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I am trying to port some simple c++ code to armv7e-m. I have experience compiling c++ for arm but this is my first time setting up the toolchain from scratch. Initially, I was having the following error:

enter image description here

This despite having the containing folder of cc1plus in my PATH:

~/arm-gnu-toolchain-12.2.rel1-x86_64-arm-none-eabi/bin/:/usr/local/sbin:/usr/local/bin:/usr/sbin:/usr/bin:/sbin:/bin:/usr/games:/usr/local/games:/snap/bin:/snap/bin:~/arm-gnu-toolchain-12.2.rel1-x86_64-arm-none-eabi/libexec/gcc/arm-none-eabi/12.2.1

It's in the last one, under libexec/gcc/... I feel that I should not have had to add this path manually anyway. In any case, that didn't work... except when I ran it in gdb???

gdb --args arm-none-eabi-g++ -march=armv7e-m -w -c tetris.cpp

start

c

normal exit

arm-none-eabi-size tetris.o

tetris.o: ELF 32-bit LSB relocatable, ARM, EABI5 version 1 (SYSV), not stripped

My suspicion is that there's some environment variable shenanigans going on here. That doesn't make much sense though, since execvp is not the version that overwrites environ, that would be execve?

My compiler is arm-none-eabi-g++ (Arm GNU Toolchain 12.2.Rel1 (Build arm-12.24)) 12.2.1 20221205 which I got already built for Linux off of Arm's website. I'm running Ubuntu 22.04.2.

EDIT: I have narrowed down what's going on.

The following works:

~/arm-gnu-toolchain-12.2.rel1-x86_64-arm-none-eabi/bin/arm-none-eabi-g++ -c -g3 -Og -ffunction-sections -march=armv7e-m -mcpu=cortex-m4 -o tetris.o src/tetris.cpp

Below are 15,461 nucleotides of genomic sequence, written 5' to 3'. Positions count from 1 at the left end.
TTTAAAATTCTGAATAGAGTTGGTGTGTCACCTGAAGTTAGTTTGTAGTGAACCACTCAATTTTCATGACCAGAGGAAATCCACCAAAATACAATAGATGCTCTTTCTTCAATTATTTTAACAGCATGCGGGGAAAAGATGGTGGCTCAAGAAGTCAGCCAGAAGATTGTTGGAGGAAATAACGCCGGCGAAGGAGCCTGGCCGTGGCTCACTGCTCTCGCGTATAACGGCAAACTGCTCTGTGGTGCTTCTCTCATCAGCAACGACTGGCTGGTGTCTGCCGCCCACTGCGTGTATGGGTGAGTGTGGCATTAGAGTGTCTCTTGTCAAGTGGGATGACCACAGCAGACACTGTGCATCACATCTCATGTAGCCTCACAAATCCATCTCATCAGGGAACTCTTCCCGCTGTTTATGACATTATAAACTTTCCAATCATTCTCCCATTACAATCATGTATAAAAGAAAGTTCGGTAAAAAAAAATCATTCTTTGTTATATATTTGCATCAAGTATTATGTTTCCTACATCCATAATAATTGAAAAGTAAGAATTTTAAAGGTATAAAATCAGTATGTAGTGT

This does not:

arm-none-eabi-g++ -c -g3 -Og -ffunction-sections -march=armv7e-m -mcpu=cortex-m4 -o tetris.o src/tetris.cpp

PATH is set in both cases to point to both g++ and cc1plus. I have made sure there is no other arm-none-eabi-g++ on my system. Curiously, which arm-none-eabi-g++ shows nothing. Is it possible something's gone extremely wrong with my linux install?

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No, compiler backends are not supposed to be on the path, because their names are not unique, and the frontend is not supposed to use the path for this.

Instead, the frontend is supposed to find the backends. It uses two ways for that: its own path, which it knows only from the command line, and a compiled-in value that is derived from the --prefix parameter the compiler was configured with.

The former is why using the full path works: the backend can be found relative to ~/arm-gnu-toolchain-12.2.rel1-x86_64-arm-none-eabi/bin/arm-none-eabi-g++.

If you do a "traditional" installation, you'd use the default --prefix setting of /usr/local for the compiler, then either use DESTDIR (more reliable) or override prefix during installation (works with most GNU packages) to redirect it to a subtree, and then use a symlink farming tool like stow to make the compiler available system-wide.

To install into a directory below your home like you want, you'd need to pass --prefix=~/arm-gnu-toolchain-12.2.rel1-x86_64-arm-none-eabi when configuring the compiler.

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  • \$\begingroup\$ Could it working when run from gdb be explained by gdb calling it with a full path internally? \$\endgroup\$ Mar 11, 2023 at 20:55
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    \$\begingroup\$ Yes, that is precisely what happens. I just checked with another program, and argv[0] has the full path when run under gdb. \$\endgroup\$ Mar 11, 2023 at 20:58

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